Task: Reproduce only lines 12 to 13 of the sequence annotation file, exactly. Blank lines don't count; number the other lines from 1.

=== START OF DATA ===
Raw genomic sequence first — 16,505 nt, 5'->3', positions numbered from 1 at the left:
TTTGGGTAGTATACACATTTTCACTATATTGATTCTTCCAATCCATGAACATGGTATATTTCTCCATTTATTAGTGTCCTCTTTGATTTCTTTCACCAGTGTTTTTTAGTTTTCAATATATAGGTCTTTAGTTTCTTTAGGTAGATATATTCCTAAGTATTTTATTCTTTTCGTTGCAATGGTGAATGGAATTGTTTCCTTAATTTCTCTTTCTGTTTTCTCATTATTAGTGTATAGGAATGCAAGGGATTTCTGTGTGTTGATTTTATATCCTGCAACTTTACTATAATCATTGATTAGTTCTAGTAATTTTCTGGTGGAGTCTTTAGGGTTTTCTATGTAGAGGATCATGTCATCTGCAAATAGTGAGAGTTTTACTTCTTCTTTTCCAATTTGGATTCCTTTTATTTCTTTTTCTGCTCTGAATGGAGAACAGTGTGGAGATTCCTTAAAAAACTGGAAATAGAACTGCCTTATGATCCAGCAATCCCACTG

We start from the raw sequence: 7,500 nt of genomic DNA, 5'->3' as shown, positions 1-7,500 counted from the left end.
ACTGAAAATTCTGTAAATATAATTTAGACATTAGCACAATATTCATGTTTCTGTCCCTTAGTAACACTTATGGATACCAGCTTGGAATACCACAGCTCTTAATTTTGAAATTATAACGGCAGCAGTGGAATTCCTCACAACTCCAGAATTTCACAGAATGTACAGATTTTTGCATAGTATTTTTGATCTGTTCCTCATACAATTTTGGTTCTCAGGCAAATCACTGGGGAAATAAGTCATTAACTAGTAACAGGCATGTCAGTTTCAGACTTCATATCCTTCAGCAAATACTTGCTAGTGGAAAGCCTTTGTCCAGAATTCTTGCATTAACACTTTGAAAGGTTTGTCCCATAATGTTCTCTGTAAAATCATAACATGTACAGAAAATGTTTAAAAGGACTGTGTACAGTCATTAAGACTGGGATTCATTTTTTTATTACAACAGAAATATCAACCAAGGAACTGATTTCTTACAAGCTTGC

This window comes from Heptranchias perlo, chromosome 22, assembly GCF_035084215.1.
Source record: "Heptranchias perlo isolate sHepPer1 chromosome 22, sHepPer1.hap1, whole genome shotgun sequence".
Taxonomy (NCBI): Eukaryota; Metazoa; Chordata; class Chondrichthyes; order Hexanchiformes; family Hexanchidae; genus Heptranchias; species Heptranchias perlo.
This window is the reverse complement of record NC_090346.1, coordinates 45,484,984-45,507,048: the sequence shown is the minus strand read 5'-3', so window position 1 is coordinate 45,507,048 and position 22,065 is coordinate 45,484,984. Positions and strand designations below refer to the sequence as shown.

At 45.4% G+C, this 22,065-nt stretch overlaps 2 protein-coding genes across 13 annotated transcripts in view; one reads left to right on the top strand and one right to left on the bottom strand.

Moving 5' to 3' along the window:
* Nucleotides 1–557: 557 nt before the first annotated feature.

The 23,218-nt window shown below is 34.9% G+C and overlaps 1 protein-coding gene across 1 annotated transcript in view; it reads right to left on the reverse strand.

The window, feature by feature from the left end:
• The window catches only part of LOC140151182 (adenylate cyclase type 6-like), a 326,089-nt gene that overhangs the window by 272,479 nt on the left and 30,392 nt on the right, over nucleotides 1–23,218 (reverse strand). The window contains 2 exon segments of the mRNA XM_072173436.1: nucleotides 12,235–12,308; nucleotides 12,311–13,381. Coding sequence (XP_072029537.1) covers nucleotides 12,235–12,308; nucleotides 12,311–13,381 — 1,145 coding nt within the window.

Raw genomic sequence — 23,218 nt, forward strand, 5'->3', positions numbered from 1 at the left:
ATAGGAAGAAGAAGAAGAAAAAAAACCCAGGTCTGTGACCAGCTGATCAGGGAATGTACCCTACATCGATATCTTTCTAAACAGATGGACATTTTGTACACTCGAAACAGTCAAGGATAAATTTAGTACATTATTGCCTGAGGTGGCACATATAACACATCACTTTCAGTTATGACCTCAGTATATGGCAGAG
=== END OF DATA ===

The 23,218-nt window shown below is 34.9% G+C and overlaps 1 protein-coding gene across 1 annotated transcript in view; it reads right to left on the reverse strand.

The window, feature by feature from the left end: